h. (including tangs) 32 cm (12 5/8 in); w. 11.9 (4 11/16 in); d. 23.3 cm (9 3/16 in)
h. (cat alone) 27.4 cm (10 13/16 in)
Harris Brisbane Dick Fund, 1956
On view at The Met Fifth Avenue in Gallery 134
The cat was the sacred animal of the goddess Bastet, a great and benevolent Egyptian goddess. In her honor, mummified cats, sometimes in impressive bronze or wooden containers, were donated at her temples, of which the most important were located at Bubastis and Saqqara. The mummies were then buried within her temple precincts.
This statue was the container for a mummified cat. Clearly this is not an ordinary cat. Its pierced right ear once held a gold ring (now lost), and suspended from its incised necklace is a wedjat-eye pendant. An impression of majesty is created by the cat's erect and dignified pose and the alert expression of the eyes. The sleek muscles and long graceful legs convey a sense of controlled power.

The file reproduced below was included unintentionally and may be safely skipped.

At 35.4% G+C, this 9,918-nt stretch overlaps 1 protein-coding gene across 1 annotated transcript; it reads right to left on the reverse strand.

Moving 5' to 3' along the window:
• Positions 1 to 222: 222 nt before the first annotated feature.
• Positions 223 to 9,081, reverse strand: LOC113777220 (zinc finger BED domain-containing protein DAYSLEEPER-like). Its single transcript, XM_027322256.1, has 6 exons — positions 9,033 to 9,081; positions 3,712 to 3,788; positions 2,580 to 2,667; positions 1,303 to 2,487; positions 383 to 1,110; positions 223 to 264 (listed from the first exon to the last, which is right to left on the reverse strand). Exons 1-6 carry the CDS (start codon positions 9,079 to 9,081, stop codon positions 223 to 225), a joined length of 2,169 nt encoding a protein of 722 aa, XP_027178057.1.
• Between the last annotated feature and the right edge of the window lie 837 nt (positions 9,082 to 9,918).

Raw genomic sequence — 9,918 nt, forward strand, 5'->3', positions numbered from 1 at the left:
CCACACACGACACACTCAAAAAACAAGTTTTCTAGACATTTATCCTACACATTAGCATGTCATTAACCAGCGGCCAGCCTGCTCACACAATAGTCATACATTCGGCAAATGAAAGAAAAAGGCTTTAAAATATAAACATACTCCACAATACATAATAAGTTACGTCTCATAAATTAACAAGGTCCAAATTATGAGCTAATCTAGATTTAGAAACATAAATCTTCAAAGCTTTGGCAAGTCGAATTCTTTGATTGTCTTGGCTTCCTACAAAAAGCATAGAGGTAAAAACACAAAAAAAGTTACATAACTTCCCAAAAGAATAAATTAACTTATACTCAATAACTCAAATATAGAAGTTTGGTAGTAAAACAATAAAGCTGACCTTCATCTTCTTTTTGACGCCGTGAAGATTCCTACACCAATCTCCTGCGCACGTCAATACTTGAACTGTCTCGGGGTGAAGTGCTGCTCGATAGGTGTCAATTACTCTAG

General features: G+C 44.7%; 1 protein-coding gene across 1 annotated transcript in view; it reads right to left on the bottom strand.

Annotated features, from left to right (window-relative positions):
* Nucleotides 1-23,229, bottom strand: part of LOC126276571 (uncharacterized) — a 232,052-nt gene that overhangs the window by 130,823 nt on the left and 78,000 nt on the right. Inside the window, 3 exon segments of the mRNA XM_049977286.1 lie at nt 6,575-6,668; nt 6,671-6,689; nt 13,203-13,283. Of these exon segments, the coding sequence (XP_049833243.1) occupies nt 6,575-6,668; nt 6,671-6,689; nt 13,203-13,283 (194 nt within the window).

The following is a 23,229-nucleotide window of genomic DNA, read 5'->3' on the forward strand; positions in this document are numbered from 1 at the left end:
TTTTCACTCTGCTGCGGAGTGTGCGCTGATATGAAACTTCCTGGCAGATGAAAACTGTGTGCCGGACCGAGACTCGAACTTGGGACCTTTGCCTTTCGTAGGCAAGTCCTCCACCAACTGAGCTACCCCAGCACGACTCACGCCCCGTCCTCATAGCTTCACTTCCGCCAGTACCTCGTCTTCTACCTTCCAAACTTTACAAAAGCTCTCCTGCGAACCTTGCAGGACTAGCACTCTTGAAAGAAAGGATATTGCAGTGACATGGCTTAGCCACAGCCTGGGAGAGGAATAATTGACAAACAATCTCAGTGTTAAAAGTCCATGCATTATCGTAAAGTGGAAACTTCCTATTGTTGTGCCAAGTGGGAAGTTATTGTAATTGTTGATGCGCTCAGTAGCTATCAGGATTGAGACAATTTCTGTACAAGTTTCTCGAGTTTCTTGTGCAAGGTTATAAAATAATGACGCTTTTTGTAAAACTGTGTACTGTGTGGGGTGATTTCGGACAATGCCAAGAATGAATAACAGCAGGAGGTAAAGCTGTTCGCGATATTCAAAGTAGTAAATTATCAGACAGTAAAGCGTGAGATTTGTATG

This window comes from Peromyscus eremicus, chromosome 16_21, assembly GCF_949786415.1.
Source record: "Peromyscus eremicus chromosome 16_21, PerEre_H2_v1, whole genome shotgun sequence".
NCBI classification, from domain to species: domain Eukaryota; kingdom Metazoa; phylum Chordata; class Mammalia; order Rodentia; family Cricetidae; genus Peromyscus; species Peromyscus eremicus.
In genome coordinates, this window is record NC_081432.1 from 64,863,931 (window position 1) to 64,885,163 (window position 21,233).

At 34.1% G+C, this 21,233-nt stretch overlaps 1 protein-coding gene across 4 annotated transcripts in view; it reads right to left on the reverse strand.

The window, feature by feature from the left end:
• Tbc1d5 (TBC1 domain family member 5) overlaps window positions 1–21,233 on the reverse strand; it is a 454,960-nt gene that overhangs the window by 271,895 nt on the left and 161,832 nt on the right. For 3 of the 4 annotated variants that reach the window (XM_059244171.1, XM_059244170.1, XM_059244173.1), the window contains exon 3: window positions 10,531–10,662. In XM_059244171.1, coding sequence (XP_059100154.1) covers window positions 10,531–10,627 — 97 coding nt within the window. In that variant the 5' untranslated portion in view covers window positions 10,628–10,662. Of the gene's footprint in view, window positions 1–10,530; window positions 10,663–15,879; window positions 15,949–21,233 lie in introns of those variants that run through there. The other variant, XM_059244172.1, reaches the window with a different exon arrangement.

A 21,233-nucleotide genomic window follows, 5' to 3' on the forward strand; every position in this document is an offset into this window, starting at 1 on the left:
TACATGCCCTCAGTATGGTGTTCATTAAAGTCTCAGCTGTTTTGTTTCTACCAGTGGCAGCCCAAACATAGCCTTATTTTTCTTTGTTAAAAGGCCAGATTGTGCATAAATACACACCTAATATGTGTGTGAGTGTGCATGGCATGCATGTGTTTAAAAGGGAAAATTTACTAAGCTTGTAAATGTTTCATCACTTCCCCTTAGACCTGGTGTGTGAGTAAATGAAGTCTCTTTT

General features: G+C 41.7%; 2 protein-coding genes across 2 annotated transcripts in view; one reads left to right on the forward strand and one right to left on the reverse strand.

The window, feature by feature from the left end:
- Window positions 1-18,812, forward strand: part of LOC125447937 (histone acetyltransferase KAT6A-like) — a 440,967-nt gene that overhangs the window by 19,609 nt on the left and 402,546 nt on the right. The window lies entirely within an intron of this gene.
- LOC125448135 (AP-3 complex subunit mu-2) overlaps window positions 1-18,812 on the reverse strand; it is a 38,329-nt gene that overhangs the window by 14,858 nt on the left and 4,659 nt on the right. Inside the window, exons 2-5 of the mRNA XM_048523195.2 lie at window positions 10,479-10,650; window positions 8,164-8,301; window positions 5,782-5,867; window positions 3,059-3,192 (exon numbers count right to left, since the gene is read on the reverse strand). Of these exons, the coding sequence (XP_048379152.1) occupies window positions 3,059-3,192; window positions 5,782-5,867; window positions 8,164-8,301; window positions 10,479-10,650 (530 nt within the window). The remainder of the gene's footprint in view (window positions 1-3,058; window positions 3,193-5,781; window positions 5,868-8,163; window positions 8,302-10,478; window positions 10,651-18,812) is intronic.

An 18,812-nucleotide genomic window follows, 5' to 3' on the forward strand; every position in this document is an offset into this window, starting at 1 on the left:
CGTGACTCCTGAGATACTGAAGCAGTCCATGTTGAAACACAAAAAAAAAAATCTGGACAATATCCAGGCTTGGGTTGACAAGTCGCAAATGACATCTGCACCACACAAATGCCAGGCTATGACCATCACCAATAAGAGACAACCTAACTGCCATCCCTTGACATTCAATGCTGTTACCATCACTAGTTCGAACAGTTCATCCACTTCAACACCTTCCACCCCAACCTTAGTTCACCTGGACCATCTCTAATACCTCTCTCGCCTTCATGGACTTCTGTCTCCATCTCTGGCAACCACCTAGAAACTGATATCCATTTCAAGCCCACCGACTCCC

For the Egyptians, the goddesses Bastet and Sakhmet were two aspects of divine power. Sakhmet, the lioness, represented dangerous, potentially destructive forces. Bastet, the feline of the house, incorporated the benevolent aspects of a deity that could be pacified by rituals.
Cats were first domesticated by the Egyptians in the Middle Kingdom for their mouse-hunting abilities. By New Kingdom times they had also become household companions. In tomb scenes they frequently appear seated beneath the chairs of their owners or on sporting boats in the Nile marshes, where they flush out birds for their masters.
Ex Collection Tigrane Pasha, Egypt (d. 1904). Purchased by the Museum from Michel A. Abemayor, New York, 1956.
Metropolitan Museum of Art 2012. The Metropolitan Museum of Art Guide. New Haven, CT: Yale University Press, p. 56.